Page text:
What UNICEF does

UNICEF builds the capacity of local governments in coming up with local ordinances and allocated budgets for women and children.  Tools such as Crafting a Children’s Code and Moving Forward with Gender and Development (GAD) are used by local councils that enact local laws and budgets. Currently, UNICEF is providing technical assistance in the development of a GAD Code for the Autonomous Region for Muslim Mindanao.

UNICEF provides orientation to local officials on the Convention on the Rights of the Child (CRC) and Convention on the Elimination of Discrimination against Women (CEDAW). UNICEF also builds their capacity to respond to these two international instruments through planning, budgeting, legislation and reporting.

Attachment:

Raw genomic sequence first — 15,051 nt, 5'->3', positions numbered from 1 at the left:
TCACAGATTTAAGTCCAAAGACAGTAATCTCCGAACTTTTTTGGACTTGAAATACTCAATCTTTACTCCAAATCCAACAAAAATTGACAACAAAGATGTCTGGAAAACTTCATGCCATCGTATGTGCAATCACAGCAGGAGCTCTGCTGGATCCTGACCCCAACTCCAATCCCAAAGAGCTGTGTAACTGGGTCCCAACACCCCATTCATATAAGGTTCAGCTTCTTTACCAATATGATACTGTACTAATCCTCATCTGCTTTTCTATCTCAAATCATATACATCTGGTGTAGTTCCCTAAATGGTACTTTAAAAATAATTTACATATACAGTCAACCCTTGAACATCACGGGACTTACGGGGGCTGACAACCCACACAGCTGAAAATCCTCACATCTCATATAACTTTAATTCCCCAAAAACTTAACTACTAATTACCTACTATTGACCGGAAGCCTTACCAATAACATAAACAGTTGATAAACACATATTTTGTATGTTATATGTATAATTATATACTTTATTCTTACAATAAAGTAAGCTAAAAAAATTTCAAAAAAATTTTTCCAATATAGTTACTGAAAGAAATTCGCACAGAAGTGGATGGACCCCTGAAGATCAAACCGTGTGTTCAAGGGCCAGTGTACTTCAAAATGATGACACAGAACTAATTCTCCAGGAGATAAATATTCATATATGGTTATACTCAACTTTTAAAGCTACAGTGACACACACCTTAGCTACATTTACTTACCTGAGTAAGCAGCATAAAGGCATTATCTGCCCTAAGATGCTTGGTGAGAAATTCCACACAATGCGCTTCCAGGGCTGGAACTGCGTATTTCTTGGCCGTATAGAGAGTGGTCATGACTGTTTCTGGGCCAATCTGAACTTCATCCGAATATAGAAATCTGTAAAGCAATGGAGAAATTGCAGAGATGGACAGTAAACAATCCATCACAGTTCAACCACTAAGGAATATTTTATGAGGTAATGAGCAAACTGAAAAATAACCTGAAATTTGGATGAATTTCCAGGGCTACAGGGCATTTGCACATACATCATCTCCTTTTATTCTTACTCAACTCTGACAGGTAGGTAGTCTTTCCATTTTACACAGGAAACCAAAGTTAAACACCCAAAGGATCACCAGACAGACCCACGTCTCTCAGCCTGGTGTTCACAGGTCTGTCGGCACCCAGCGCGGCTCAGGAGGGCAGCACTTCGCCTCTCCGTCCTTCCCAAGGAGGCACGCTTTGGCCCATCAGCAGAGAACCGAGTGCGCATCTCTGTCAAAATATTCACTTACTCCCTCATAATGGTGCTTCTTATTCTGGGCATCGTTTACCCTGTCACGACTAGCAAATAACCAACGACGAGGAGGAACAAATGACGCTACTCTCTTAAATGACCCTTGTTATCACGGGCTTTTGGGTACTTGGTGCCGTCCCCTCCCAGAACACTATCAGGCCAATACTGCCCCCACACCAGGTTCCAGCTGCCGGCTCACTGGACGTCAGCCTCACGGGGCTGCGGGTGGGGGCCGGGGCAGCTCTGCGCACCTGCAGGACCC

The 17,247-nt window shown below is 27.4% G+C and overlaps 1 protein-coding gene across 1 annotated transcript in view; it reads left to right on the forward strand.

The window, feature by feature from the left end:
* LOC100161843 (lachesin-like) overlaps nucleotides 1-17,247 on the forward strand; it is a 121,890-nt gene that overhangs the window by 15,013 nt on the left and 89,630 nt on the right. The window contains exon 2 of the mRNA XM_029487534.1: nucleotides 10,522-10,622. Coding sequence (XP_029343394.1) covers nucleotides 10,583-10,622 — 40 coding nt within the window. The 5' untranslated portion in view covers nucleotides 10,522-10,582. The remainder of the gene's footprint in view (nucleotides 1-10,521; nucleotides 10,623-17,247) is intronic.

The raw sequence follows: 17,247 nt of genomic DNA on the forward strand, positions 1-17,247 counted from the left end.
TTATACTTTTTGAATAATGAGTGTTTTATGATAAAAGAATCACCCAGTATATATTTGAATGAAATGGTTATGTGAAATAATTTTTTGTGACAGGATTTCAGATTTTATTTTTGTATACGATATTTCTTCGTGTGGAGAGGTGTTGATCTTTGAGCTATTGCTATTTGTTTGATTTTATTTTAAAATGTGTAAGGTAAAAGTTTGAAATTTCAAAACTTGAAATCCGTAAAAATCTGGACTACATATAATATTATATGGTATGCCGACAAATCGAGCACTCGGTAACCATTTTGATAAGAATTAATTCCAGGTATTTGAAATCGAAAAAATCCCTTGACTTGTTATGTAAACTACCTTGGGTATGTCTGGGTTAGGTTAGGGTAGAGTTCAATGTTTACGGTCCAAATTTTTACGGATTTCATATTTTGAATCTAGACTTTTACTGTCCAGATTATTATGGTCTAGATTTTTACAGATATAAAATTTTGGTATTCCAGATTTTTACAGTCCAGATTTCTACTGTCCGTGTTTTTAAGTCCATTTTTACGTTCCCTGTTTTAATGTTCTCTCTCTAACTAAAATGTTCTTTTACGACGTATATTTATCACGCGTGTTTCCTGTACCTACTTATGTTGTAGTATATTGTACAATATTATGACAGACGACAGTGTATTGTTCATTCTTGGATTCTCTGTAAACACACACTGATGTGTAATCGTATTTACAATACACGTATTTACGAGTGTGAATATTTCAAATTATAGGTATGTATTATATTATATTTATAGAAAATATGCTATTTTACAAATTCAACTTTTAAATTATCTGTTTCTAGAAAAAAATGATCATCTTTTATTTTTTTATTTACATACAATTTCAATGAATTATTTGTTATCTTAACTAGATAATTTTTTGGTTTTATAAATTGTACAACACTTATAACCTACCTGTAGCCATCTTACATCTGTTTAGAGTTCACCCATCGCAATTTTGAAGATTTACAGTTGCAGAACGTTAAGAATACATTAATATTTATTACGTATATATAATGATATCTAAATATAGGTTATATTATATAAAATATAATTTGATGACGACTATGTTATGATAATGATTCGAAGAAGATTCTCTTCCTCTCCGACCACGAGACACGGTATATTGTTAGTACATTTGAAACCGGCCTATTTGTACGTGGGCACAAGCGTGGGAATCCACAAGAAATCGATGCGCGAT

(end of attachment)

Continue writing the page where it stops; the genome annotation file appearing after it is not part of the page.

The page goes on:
1. UNICEF has scaled up gender-sensitive capacity building for day care workers and teachers to guarantee effective and gender-fair teaching-learning practices in day care centers and schools.

2. UNICEF designs recovery, rehabilitation and reintegration services for abused children to address the special needs of girls.

3. UNICEF builds the capacity of health sector workers, male and females to provide women access to prenatal care and health facilities with more skilled birth attendants.

4. UNICEF’s communication strategy is focused on youth participation, which addresses the specific barriers that girls children face from participating actively at home, in school, in the community and in the larger society

UNICEF’s policy on Gender

UNICEF undertakes internal Gender Audits to adapt to evolving gender policies. The gender review ensures that gender is mainstreamed in all UNICEF’s projects and programs as well as in its work with partners. UNICEF also ensures that the monitoring and evaluation tools are gender sensitive and that every staff is aware of the UN Code of conduct.

UNICEF also uses the Harmonized Gender and Development Guidelines (HGAD) as a tool to promote gender equality and women’s empowerment in the development and implementation of projects.